August 2016
Volume 16, Issue 12
Open Access
Vision Sciences Society Annual Meeting Abstract  |   September 2016
Rapid category learning in high-level vision: From face instances to person categories
Author Affiliations
  • James Tanaka
    Department of Psychology, University of Victoria, British Columbia, Canada
  • Alison Campbell
    Department of Psychology, University of Victoria, British Columbia, Canada
Journal of Vision September 2016, Vol.16, 917. doi:10.1167/16.12.917
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      James Tanaka, Alison Campbell; Rapid category learning in high-level vision: From face instances to person categories. Journal of Vision 2016;16(12):917. doi: 10.1167/16.12.917.

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      © ARVO (1962-2015); The Authors (2016-present)

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Abstract

A face varies in its retinal properties due to fluctuations in orientation, surface lighting and viewing distance. A person's facial appearance can be altered by makeup or changes associated with age and health status. Successful face recognition therefore requires that the range of face instances be correctly categorized as belonging to the same person. However, the perceptual factors governing this visual categorization process are not well understood. We hypothesized that person representations can be abstracted from a rapid and structured stream of face presentations. Using the RSVP method, participants passively viewed a continuous sequence of 160 different grey scale photographs of four Dutch female celebrities (40 photographs per celebrity). The photographs were centrally presented unmasked every 500 ms. In the blocked condition, the photographs were grouped by celebrity (e.g., 40 images of Celebrity A, 40 images of Celebrity B, etc.). In the mixed condition, the photographs were presented in random order. After two rounds of presentations, participants completed a "same/different" test in which two celebrity photographs were sequentially presented for 500 ms, each followed by a visual mask. Participants responded "same" if the photographs depicted the same celebrity or "different" if the photographs depicted two different celebrities. The test faces were novel and not seen during the presentation phase of the experiment. The main finding was that participants in the blocked presentation condition performed reliably better on the same/different task (d' = 2.21) than participants in the mixed presentation condition (d' = 1.74, p < .05) and participants in a no-presentation control condition (d' = 1.41, p < .001). Performance of participants in mixed and control conditions did not reliably differ, p > .10. These results suggest that the rapid presentation of many face instances, grouped by category promotes the efficient formation of person representations.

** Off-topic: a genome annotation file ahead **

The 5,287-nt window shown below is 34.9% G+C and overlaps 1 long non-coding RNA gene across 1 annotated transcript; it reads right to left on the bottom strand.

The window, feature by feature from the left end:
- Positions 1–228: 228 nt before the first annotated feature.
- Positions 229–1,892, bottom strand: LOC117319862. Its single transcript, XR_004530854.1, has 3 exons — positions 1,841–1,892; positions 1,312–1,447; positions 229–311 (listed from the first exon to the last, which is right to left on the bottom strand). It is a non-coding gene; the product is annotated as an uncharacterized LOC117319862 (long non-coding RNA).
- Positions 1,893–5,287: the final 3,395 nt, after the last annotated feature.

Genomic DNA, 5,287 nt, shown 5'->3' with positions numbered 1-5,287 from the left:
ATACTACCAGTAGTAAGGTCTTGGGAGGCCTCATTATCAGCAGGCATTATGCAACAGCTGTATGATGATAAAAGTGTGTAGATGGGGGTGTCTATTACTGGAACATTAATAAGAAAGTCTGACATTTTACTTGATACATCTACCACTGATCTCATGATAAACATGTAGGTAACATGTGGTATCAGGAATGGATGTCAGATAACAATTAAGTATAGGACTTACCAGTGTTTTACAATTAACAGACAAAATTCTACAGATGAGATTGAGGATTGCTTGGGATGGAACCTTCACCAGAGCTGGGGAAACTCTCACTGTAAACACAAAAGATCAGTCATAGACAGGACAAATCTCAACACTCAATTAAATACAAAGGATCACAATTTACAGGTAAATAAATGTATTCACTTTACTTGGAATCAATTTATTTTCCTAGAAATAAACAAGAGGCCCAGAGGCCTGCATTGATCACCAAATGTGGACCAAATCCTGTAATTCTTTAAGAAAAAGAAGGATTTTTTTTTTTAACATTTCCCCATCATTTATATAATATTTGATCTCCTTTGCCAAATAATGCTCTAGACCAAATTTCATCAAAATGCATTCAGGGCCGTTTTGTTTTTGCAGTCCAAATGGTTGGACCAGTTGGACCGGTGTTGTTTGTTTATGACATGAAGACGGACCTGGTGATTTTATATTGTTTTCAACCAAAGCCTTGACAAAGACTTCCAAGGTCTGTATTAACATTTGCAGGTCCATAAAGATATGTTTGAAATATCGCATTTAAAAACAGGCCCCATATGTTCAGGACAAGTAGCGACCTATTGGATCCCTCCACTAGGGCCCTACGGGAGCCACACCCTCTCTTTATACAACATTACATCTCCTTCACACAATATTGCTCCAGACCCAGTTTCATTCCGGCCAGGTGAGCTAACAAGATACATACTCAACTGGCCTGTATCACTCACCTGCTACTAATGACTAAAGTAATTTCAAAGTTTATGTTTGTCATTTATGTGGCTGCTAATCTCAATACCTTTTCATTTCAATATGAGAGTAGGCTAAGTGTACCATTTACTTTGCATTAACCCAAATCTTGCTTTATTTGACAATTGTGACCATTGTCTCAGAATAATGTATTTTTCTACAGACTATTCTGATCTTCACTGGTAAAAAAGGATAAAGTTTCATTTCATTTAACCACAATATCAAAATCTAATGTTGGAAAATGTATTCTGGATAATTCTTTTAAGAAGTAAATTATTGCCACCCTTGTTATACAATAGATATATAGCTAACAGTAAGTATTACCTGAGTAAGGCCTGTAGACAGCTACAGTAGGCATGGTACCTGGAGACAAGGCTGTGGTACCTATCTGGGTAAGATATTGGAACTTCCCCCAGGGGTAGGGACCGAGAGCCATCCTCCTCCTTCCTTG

Meeting abstract presented at VSS 2016

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